But should investor relations blame weather for missed earnings or a chill in sales? It’s not an easy question, but IR people (like the investors we serve) should at least ask skeptical questions when confronted with a claim that rain or hail or snow or dark of night kept the company from delivering earnings.
If you haven’t seen it, warm up your day with this entertaining video of Barry Ritholz discussing earnings excuses. Speaking on “Tech Ticker,” the economic commentator, investment strategist and keeper of the Big Picture blog excoriates “these pinhead PR guys” for foisting weather on investors as an excuse:
We’ve had God knows how many feet of snow, but IT’S JANUARY! And you know what? It snows in the north in the winter. … Look, if it was 120 degrees in January – hey, that’s why winter coats aren’t selling -that’s a legitimate issue. But snow and sleet and ice in January and February? This is not a surprise.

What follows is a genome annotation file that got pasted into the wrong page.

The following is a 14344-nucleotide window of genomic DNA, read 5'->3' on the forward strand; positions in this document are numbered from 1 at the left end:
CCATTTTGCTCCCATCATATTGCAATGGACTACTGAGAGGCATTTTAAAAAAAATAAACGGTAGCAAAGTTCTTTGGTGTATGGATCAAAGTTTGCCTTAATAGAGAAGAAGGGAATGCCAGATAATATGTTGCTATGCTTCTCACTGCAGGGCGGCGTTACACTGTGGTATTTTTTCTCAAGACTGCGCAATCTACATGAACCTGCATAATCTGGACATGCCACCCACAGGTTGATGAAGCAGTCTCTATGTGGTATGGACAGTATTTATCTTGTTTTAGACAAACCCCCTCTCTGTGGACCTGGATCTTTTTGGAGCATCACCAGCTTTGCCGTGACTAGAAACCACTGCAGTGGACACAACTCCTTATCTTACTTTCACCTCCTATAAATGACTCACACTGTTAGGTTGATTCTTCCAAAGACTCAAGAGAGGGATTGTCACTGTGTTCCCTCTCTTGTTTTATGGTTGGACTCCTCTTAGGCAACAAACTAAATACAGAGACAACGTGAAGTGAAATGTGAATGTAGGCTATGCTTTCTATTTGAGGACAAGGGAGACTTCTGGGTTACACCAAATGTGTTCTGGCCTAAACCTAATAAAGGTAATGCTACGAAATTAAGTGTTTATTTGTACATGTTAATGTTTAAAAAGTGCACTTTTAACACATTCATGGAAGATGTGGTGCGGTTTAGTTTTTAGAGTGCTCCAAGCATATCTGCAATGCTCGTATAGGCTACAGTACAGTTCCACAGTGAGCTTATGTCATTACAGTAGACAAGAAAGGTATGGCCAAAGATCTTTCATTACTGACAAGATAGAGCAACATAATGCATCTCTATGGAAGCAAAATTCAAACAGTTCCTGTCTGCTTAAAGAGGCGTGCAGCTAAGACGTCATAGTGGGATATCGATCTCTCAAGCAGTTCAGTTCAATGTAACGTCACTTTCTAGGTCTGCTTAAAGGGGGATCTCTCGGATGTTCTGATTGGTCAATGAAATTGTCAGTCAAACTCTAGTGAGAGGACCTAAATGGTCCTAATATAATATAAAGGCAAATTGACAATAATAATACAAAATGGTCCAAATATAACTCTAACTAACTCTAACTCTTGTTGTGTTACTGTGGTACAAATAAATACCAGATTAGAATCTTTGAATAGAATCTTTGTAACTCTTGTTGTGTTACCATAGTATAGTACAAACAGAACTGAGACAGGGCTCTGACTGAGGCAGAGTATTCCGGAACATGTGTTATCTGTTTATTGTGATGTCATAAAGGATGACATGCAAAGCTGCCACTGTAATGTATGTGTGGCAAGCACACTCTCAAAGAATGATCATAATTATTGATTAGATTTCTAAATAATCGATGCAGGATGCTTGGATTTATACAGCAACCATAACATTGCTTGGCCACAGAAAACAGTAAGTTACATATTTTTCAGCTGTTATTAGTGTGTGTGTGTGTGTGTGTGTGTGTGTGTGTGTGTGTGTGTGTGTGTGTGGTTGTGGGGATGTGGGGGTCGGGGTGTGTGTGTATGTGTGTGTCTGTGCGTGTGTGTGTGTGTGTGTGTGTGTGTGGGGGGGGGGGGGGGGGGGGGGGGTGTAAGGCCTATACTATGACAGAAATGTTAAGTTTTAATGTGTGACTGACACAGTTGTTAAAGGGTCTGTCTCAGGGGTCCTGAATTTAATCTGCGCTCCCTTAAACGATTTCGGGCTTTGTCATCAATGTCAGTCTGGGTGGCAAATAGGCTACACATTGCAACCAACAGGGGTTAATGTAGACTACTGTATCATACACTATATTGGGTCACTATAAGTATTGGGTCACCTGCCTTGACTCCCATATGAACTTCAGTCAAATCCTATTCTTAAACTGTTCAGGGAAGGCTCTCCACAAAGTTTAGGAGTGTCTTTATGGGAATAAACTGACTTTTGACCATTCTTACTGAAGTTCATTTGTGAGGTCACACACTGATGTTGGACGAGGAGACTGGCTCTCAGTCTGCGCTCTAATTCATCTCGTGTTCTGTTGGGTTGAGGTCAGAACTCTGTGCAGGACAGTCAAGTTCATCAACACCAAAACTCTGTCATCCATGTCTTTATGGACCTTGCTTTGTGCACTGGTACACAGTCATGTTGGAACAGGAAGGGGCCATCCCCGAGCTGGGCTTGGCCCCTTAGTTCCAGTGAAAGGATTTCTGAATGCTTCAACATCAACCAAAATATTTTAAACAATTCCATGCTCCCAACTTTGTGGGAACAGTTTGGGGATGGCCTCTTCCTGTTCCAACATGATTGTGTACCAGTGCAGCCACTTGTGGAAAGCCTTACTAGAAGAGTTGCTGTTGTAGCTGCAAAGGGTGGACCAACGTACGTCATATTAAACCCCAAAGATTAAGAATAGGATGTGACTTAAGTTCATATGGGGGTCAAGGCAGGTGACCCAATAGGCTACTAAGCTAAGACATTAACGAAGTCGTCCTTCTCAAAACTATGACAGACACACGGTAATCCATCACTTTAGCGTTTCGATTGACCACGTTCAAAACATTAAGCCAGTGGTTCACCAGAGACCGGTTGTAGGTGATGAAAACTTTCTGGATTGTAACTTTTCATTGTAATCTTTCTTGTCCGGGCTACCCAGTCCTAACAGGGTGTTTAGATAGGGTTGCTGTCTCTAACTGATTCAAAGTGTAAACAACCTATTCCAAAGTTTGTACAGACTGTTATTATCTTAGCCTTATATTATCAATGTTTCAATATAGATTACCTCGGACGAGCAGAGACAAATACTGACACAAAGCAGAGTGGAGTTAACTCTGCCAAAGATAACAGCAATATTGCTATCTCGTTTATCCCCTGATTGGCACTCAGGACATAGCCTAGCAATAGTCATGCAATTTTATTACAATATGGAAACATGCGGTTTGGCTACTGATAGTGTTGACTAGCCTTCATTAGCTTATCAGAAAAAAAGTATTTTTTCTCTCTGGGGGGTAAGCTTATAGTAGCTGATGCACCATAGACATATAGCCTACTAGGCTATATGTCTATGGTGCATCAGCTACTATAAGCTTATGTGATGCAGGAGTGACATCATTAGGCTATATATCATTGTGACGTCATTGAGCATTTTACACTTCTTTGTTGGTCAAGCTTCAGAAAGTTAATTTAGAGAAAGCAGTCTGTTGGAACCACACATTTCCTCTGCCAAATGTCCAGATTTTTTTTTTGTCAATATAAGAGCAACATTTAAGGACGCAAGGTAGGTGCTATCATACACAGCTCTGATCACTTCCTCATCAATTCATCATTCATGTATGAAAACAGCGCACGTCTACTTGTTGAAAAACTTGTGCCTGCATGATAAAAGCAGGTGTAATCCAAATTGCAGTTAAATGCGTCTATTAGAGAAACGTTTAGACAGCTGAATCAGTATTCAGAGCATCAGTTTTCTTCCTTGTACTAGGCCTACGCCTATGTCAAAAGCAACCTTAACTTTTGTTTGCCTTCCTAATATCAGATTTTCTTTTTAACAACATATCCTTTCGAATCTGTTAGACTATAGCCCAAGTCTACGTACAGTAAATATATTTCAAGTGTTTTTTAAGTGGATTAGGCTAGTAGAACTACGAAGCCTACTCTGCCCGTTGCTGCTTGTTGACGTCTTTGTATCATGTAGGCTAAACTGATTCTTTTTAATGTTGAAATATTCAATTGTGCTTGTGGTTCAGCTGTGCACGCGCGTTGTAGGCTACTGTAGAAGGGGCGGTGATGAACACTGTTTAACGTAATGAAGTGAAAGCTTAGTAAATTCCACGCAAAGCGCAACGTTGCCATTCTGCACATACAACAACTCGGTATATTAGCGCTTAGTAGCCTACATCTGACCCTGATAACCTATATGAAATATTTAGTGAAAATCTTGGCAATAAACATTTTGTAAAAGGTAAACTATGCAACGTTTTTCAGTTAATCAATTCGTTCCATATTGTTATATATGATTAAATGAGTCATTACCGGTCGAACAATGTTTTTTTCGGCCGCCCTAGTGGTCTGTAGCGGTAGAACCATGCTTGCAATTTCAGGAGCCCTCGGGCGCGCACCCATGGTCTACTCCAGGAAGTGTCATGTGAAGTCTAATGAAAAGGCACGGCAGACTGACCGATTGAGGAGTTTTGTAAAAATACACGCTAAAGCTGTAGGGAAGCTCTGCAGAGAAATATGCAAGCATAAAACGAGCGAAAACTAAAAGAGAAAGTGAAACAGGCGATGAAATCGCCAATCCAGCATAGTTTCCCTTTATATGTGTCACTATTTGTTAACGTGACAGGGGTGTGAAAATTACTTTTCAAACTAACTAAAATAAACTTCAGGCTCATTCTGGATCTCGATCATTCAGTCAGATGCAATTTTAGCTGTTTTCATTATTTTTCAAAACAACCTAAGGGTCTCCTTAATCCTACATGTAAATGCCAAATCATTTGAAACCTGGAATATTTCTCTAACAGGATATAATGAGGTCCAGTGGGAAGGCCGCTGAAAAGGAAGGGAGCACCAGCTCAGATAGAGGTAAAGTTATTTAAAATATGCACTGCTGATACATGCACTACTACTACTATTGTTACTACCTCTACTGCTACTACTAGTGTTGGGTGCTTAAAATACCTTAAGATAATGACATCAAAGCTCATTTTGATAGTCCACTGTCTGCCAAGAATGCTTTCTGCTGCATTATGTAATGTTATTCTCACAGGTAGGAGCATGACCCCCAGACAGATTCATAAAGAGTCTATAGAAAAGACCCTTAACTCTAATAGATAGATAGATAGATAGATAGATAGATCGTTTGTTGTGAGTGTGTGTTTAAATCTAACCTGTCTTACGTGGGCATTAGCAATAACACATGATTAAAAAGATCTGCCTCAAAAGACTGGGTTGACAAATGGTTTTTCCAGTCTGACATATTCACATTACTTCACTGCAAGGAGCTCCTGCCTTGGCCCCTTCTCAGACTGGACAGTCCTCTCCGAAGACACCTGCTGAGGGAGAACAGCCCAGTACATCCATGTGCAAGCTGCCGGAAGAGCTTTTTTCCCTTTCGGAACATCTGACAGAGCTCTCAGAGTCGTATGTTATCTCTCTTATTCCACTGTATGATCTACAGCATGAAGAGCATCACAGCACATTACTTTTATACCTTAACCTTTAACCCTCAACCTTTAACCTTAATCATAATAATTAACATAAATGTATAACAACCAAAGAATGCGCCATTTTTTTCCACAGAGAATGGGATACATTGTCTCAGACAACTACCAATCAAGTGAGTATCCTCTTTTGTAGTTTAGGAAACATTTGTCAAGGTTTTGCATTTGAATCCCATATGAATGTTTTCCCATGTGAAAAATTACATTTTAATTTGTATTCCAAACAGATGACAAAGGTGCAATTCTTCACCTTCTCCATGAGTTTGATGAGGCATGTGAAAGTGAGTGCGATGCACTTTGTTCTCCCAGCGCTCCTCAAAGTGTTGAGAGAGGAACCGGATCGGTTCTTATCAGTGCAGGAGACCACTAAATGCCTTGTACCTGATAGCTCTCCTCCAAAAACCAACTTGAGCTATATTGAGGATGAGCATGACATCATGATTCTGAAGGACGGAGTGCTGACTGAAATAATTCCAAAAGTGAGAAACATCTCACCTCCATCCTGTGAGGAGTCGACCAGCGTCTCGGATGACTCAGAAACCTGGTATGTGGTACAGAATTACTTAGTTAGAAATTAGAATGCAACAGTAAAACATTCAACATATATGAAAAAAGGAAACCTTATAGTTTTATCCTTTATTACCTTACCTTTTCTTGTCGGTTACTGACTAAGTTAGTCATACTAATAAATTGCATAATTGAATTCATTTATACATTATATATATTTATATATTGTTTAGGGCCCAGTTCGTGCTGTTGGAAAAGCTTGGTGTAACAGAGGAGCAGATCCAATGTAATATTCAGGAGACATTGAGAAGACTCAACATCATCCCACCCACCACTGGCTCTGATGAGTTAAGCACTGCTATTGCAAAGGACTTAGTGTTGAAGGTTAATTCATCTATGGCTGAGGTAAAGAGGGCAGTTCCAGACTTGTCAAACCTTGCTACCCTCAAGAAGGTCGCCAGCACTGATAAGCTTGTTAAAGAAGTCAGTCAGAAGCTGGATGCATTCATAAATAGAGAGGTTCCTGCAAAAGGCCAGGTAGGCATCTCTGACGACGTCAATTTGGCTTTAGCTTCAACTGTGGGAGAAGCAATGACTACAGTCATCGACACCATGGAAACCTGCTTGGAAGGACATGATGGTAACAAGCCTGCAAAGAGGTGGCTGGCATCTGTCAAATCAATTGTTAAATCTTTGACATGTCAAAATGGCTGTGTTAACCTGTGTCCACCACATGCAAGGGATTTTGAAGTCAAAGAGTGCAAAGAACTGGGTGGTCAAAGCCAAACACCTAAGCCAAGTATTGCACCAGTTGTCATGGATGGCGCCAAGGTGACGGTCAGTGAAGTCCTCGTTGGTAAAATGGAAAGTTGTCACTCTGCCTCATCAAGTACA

And in case you hear another seasonal excuse, Ritholz says don’t go there:
There was, I don’t remember which restaurant chain it was, that blamed a bad quarter last year because few people went out to dinner during the Super Bowl Sunday. And I said, ‘Did you not know the Super Bowl was coming? I think it’s scheduled for the next hundred years.’
Of course, icy weather may in fact keep consumers home for a time. Or delay our trucks from running. Or even shut down a plant or office. But let’s not be too quick to write or say weather is the reason for sales and earnings falling short.
CEOs, CFOs and, yes, IROs should apply the same disclosure disciplines to weather as to other factors affecting the business. In internal discussions we should probe a little deeper: Can we quantify how bad the weather was compared to last year? How many days did we lose? What exactly was the impact, and how can we back that up?
Being just a bit skeptical up-front may help us answer our investors’ questions.